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The opinions expressed in this article are the writer’s own and do not reflect the views of Her Campus.
This article is written by a student writer from the Her Campus at Kent State chapter.

Remember when Fitbit first came out? And the whole craze about counting your steps became huge? There were office competitions, school competitions and virtually any competitive person wanted to out-walk their peers. Society became obsessed with equating their health to numerics — now with instant gratification at watching their steps increase. TikTok even carried the trend by adding ‘Hot Girl Walk’ as a popular hashtag on the app. What would be the harm in telling people to walk?


my take on the hotgirlwalk! (Originally by hot girl @exactlyliketheothergirls but my spin on it 🤓) #hotgirlsummer #walk

♬ Juless Edits – Shou

However, science has debunked the claims that 10,000 steps is the perfect number. I-Min Lee, an associate epidemiologist at Brigham and Women’s Hospital in Boston and a professor at Harvard Medical School, conducted a study between women from 13 years to 60 years to conduct a pedometer study. Her conclusion found that 7,000 steps is the baseline for ‘health’ which means that adding an extra 3,000 steps doesn’t truly benefit your body, let alone decrease cardio-vascular disease as some studies claim.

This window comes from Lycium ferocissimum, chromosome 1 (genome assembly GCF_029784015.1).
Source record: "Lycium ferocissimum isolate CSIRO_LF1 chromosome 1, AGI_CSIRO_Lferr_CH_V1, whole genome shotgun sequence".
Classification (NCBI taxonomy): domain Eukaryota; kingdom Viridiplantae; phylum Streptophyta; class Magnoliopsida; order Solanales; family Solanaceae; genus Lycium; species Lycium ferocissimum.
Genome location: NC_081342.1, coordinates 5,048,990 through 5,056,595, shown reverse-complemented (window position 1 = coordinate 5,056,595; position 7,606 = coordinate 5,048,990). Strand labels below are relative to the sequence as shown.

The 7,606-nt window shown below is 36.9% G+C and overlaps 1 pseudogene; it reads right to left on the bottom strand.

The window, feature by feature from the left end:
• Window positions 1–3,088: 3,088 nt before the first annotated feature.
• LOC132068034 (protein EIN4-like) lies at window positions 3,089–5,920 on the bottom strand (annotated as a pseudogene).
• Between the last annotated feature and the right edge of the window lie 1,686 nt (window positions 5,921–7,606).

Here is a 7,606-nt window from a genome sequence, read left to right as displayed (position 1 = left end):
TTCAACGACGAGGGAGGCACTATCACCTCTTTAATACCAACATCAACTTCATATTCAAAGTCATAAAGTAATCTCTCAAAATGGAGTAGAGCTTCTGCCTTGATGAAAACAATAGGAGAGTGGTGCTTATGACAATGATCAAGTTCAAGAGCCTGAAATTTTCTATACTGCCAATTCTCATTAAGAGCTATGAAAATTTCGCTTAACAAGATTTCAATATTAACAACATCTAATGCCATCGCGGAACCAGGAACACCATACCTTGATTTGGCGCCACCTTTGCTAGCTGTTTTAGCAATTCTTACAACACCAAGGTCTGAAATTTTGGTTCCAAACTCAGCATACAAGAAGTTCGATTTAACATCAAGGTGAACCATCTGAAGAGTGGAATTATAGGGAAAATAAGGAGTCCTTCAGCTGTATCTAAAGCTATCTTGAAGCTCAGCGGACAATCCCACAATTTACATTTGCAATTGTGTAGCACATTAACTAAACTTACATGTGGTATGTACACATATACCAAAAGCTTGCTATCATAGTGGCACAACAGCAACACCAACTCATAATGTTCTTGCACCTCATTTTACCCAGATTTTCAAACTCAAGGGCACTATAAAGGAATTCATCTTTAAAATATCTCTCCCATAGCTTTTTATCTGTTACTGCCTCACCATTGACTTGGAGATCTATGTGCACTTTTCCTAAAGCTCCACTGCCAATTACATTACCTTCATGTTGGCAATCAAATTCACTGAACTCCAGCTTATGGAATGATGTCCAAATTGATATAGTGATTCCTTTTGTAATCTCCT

The main issue with the 10,000-step claim is that it doesn’t address individual health and what a ‘good’ number would be for someone. The word healthy also tends to be ambiguous because we lack the introspection to determine an individual’s health just by looking at them. How would someone who experiences a walking handicap be able to participate in the 10,000 steps? Why do we blindly follow conventional wisdom from doctors without questioning current diet trends?

Fitbit Thin Fathers Day Product Designs Concept
Her Campus Media Design Team x Fitbit

The origin of 10,000 steps began in the 1960s in Japan. A Japanese marketing team decided to send pedometers to Olympic contestants for the Tokyo Olympics in 1964. The pedomater was named ‘manpo-kei’ which translates to ‘10,000 step meter.’ Essentially, the pedometer could only track up to 10,000 steps, but the public followed this ideology blindly.

Ultimately it comes down to the right number for you and your personal health goals. The health sector begins a new diet fad and trend to instill body shame into regular people and the cycle continues. Health is personal and adding 10,000 steps or tying a numeric value to your worth as a person will not alleviate your dissatisfaction.

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mckenzie wright

Kent State '24

I’m a junior year education major that’s excited to have a spot on campus to voice all my inner thoughts! I’m a lover of plants, cats, and books! You can usually find me at the Starbucks on Main Street. :)